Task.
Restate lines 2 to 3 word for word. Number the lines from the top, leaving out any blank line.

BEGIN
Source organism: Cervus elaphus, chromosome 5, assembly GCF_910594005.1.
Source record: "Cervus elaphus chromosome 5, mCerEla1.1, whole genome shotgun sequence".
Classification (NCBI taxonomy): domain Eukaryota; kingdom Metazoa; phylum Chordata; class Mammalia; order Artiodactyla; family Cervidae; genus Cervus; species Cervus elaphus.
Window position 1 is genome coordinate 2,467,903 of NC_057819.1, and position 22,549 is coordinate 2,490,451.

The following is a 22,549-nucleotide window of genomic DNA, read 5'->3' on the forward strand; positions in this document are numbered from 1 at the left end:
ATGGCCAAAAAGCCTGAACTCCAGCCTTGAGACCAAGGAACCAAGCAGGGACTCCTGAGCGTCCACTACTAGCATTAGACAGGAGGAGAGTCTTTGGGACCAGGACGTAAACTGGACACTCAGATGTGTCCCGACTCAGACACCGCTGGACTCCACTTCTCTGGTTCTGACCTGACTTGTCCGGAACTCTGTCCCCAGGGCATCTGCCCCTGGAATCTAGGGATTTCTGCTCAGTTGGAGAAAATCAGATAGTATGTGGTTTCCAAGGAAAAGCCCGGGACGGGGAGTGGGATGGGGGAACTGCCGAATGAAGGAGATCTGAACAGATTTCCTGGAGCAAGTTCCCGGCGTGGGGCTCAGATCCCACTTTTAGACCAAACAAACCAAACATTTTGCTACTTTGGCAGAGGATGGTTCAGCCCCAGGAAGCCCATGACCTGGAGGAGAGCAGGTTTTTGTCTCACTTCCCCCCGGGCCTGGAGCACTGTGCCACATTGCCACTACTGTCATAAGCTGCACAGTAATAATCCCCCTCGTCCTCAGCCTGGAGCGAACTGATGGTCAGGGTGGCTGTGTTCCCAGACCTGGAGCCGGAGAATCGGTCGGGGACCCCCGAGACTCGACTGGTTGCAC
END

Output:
Source record: "Cervus elaphus chromosome 5, mCerEla1.1, whole genome shotgun sequence".
Classification (NCBI taxonomy): domain Eukaryota; kingdom Metazoa; phylum Chordata; class Mammalia; order Artiodactyla; family Cervidae; genus Cervus; species Cervus elaphus.